For example: at present datetime is 27 Apr 2021 13:15:00

  • 27 Apr 2021 13:15:00 becomes now
  • 27 Apr 2021 13:14:30 becomes 30 seconds ago
  • 25 Apr 2021 12:15:00 becomes 2 days, 1 hour ago

 

6) ordinal

This filter converts the integer number into its ordinal form as those form is use to describe position in a particular list items.

For example:

  • 1 becomes 1st
  • 7 becomes 7th
  • 41 becomes 41st

 

Implementation

views.py

from django.shortcuts import render
import datetime


def homepage(request):
    current_time = datetime.datetime.now()
    context = {
        # apnumber
        'ap_first': 1,
        'ap_second': 7,
        # intcomma
        'comma_first': 1234,
        'comma_second': 123456.7,
        # intword
        'word_first': 10000000,
        'word_second': 1500000000,
        # naturalday
        'current_time': current_time,
        'day_first': current_time,
        'day_second': current_time - datetime.timedelta(days=1),
        'day_third': current_time + datetime.timedelta(days=1),
        # naturaltime
        'time_first': current_time - datetime.timedelta(days=7),
        'time_second': current_time + datetime.timedelta(days=600),
        # ordinal
        'ord_first': 7,
        'ord_second': 41,
    }
    return render(request, 'test.html', context)

 

test.html

{% load humanize %}

<!DOCTYPE html>
<html lang="en">
<head>
    <meta charset="UTF-8">
    <title>How to Use Humanize Tags in Django</title>
</head>
<body>
<h2><u>Humanize Template Filters</u></h2>
<h3>1) apnumber</h3>
<p>{{ ap_first }} becomes {{ ap_first | apnumber }}</p>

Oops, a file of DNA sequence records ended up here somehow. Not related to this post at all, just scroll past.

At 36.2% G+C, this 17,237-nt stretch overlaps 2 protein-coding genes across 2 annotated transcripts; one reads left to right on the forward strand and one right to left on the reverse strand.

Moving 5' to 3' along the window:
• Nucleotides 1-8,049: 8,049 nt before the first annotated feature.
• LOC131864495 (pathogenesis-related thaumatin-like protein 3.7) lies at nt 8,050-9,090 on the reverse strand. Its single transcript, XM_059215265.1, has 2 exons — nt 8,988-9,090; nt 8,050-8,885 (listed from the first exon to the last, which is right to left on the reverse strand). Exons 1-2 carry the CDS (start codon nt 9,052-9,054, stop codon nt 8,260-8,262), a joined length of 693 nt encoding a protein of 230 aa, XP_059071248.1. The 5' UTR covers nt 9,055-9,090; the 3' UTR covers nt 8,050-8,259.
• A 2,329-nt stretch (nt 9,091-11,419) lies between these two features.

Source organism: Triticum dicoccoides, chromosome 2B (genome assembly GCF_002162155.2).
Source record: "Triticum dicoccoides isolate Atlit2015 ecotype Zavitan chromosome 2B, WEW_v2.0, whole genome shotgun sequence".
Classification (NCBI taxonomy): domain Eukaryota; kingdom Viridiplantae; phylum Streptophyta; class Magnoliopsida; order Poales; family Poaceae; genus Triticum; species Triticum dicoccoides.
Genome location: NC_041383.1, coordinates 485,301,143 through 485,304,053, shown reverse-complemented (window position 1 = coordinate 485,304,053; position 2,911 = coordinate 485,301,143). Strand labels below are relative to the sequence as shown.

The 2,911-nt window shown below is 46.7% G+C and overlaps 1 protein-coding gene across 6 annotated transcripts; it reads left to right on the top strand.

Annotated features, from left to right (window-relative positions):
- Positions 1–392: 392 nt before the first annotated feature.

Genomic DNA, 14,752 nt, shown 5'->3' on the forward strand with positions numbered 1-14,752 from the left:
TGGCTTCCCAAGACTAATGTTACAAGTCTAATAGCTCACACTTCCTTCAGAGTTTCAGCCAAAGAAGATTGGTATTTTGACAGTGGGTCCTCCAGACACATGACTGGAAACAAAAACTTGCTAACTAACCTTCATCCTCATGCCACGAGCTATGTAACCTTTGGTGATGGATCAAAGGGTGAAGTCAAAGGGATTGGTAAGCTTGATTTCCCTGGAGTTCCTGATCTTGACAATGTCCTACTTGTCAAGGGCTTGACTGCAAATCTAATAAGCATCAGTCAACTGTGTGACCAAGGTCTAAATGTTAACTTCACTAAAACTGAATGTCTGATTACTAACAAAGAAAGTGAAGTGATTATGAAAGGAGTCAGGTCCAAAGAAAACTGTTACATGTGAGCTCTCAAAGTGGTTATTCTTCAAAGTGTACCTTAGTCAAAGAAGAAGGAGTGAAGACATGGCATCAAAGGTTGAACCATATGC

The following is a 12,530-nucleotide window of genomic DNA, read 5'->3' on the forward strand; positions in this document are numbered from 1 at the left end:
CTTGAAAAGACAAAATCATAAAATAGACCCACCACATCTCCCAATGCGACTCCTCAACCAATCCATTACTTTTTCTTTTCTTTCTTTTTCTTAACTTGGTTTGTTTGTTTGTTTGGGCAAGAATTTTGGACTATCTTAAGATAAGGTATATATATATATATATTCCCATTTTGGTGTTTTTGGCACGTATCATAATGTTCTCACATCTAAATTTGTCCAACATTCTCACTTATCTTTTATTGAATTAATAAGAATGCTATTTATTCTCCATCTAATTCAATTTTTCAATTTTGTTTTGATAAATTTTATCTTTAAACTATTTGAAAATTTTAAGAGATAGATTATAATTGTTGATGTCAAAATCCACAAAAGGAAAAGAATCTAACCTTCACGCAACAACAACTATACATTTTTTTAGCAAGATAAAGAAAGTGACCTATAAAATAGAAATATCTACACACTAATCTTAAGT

<p>{{ ap_second }} becomes {{ ap_second | apnumber }}</p>
<hr>
<h3>2) intcomma</h3>
<p>{{ comma_first }} becomes {{ comma_first | intcomma }}</p>
<p>{{ comma_second }} becomes {{ comma_second | intcomma }}</p>
<hr>
<h3>3) intword</h3>
<p>{{ word_first }} becomes {{ word_first | intword }}</p>
<p>{{ word_second }} becomes {{ word_second | intword }}</p>
<hr>
<h3>4) naturalday</h3>
<b>Current time is: {{ current_time }}</b>
<p>{{ day_first }} becomes {{ day_first | naturalday }}</p>
<p>{{ day_second }} becomes {{ day_second | naturalday }}</p>
<p>{{ day_third }} becomes {{ day_third | naturalday }}</p>
<hr>
<h3>5) naturaltime</h3>
<b>Current time is: {{ current_time }}</b>
<p>{{ time_first }} becomes {{ time_first | naturaltime }}</p>
<p>{{ time_second }} becomes {{ time_second | naturaltime }}</p>
<hr>
<h3>6) ordinal</h3>
<p>{{ ord_first }} becomes {{ ord_first | ordinal }}</p>
<p>{{ ord_second }} becomes {{ ord_second | ordinal }}</p>
<hr>


</body>
</html>

 

Output

output-of-django-humanize-template-filters

 

Conclusion

Hence, in this blog post we successfully implemented humanize tags in our django project. It helps to make our data more human friendly and I suggest you to use those filters whenever it is possible. If you stuck in any section feel free to ask your questions in comment section right below. 

 

Reference 

Django official documentation

Happy Coding ;-)